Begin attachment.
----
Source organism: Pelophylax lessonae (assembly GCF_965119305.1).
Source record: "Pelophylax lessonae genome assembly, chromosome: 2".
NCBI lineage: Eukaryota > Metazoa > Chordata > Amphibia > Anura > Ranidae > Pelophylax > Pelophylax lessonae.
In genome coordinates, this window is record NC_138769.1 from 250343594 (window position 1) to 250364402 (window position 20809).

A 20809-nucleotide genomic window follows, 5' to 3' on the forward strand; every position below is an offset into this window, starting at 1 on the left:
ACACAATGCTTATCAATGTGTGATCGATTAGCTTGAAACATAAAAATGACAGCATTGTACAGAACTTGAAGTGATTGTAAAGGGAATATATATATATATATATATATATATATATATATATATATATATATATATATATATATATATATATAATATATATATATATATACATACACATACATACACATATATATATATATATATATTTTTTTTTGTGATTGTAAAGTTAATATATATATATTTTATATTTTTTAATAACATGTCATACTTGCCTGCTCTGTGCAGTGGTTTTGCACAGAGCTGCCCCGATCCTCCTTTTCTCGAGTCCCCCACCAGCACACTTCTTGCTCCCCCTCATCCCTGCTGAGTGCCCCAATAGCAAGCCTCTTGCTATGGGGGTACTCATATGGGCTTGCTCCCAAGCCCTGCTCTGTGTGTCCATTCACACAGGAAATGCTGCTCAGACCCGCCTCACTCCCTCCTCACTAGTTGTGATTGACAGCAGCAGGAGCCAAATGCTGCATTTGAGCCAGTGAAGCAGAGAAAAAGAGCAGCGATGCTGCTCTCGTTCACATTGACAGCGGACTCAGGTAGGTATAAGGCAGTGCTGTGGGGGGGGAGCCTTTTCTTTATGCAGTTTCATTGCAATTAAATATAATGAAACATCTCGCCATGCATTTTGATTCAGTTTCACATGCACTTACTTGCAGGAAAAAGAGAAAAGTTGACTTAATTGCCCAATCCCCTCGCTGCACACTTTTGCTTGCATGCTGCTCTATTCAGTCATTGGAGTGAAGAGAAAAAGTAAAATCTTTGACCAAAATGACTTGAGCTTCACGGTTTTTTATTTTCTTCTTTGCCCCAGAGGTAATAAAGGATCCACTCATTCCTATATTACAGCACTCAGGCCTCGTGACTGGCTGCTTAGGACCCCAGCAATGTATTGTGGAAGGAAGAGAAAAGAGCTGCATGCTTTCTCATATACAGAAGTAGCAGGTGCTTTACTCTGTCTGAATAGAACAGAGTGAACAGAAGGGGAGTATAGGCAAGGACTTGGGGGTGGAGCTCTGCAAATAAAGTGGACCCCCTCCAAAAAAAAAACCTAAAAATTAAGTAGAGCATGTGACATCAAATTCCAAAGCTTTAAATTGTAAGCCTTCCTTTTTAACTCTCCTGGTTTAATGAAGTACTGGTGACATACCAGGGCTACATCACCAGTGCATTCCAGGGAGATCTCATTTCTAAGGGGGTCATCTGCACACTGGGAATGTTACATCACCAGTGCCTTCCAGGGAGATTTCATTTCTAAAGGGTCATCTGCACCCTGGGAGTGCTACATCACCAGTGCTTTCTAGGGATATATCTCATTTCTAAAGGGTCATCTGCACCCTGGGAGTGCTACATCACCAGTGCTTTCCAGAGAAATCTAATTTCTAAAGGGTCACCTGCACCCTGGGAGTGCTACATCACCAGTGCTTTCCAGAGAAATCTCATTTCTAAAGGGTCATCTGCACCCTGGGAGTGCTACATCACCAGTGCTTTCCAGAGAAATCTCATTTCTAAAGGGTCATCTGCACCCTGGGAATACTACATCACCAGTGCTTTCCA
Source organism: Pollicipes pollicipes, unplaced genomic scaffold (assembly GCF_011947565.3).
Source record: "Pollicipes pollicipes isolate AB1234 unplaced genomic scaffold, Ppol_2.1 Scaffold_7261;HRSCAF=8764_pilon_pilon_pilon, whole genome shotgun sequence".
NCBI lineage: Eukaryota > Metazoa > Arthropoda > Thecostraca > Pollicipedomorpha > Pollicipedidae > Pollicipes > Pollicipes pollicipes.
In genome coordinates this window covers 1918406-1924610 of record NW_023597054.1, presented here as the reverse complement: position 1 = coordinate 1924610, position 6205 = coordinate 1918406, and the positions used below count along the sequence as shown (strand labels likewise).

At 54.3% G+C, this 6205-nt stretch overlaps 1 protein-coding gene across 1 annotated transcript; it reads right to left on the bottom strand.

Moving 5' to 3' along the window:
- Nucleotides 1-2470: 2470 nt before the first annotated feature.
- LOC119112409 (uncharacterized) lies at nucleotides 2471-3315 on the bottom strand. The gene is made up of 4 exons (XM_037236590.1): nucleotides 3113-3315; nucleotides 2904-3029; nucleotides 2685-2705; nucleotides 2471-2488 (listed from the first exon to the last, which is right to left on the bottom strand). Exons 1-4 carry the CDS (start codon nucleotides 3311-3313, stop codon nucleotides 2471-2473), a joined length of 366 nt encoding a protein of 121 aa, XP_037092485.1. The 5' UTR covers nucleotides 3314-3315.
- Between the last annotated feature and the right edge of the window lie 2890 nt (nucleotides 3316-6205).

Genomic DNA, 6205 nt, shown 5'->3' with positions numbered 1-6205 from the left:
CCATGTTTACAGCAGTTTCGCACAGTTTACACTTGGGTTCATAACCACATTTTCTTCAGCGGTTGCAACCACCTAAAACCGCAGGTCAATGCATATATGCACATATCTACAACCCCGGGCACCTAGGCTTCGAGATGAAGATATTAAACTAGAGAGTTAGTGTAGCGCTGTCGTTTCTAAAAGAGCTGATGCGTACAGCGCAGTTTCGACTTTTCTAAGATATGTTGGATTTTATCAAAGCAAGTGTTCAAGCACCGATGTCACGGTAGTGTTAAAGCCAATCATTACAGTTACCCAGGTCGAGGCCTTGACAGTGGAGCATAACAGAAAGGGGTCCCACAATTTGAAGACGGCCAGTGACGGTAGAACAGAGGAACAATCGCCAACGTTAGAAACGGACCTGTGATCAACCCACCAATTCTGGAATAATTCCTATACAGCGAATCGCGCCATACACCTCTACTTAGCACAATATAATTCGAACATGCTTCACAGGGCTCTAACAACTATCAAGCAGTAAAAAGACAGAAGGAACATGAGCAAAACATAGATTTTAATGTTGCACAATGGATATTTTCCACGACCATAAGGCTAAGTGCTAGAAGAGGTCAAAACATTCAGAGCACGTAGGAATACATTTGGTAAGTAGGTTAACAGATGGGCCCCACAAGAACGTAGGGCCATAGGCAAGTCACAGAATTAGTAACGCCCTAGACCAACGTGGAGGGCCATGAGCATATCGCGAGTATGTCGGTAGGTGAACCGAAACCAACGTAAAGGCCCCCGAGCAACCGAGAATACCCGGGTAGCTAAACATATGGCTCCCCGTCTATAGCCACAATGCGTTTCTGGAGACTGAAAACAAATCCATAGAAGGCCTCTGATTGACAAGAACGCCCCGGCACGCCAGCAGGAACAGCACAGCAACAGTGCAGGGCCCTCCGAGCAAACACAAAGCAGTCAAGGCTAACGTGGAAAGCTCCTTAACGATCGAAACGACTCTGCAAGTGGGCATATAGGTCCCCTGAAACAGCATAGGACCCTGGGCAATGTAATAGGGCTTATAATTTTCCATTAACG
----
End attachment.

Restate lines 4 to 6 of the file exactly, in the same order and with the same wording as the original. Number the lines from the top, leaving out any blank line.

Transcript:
In genome coordinates, this window is record NC_138769.1 from 250343594 (window position 1) to 250364402 (window position 20809).

A 20809-nucleotide genomic window follows, 5' to 3' on the forward strand; every position below is an offset into this window, starting at 1 on the left:
ACACAATGCTTATCAATGTGTGATCGATTAGCTTGAAACATAAAAATGACAGCATTGTACAGAACTTGAAGTGATTGTAAAGGGAATATATATATATATATATATATATATATATATATATATATATATATATATATATATATATATATATAATATATATATATATATACATACACATACATACACATATATATATATATATATATTTTTTTTTGTGATTGTAAAGTTAATATATATATATTTTATATTTTTTAATAACATGTCATACTTGCCTGCTCTGTGCAGTGGTTTTGCACAGAGCTGCCCCGATCCTCCTTTTCTCGAGTCCCCCACCAGCACACTTCTTGCTCCCCCTCATCCCTGCTGAGTGCCCCAATAGCAAGCCTCTTGCTATGGGGGTACTCATATGGGCTTGCTCCCAAGCCCTGCTCTGTGTGTCCATTCACACAGGAAATGCTGCTCAGACCCGCCTCACTCCCTCCTCACTAGTTGTGATTGACAGCAGCAGGAGCCAAATGCTGCATTTGAGCCAGTGAAGCAGAGAAAAAGAGCAGCGATGCTGCTCTCGTTCACATTGACAGCGGACTCAGGTAGGTATAAGGCAGTGCTGTGGGGGGGGAGCCTTTTCTTTATGCAGTTTCATTGCAATTAAATATAATGAAACATCTCGCCATGCATTTTGATTCAGTTTCACATGCACTTACTTGCAGGAAAAAGAGAAAAGTTGACTTAATTGCCCAATCCCCTCGCTGCACACTTTTGCTTGCATGCTGCTCTATTCAGTCATTGGAGTGAAGAGAAAAAGTAAAATCTTTGACCAAAATGACTTGAGCTTCACGGTTTTTTATTTTCTTCTTTGCCCCAGAGGTAATAAAGGATCCACTCATTCCTATATTACAGCACTCAGGCCTCGTGACTGGCTGCTTAGGACCCCAGCAATGTATTGTGGAAGGAAGAGAAAAGAGCTGCATGCTTTCTCATATACAGAAGTAGCAGGTGCTTTACTCTGTCTGAATAGAACAGAGTGAACAGAAGGGGAGTATAGGCAAGGACTTGGGGGTGGAGCTCTGCAAATAAAGTGGACCCCCTCCAAAAAAAAAACCTAAAAATTAAGTAGAGCATGTGACATCAAATTCCAAAGCTTTAAATTGTAAGCCTTCCTTTTTAACTCTCCTGGTTTAATGAAGTACTGGTGACATACCAGGGCTACATCACCAGTGCATTCCAGGGAGATCTCATTTCTAAGGGGGTCATCTGCACACTGGGAATGTTACATCACCAGTGCCTTCCAGGGAGATTTCATTTCTAAAGGGTCATCTGCACCCTGGGAGTGCTACATCACCAGTGCTTTCTAGGGATATATCTCATTTCTAAAGGGTCATCTGCACCCTGGGAGTGCTACATCACCAGTGCTTTCCAGAGAAATCTAATTTCTAAAGGGTCACCTGCACCCTGGGAGTGCTACATCACCAGTGCTTTCCAGAGAAATCTCATTTCTAAAGGGTCATCTGCACCCTGGGAGTGCTACATCACCAGTGCTTTCCAGAGAAATCTCATTTCTAAAGGGTCATCTGCACCCTGGGAATACTACATCACCAGTGCTTTCCA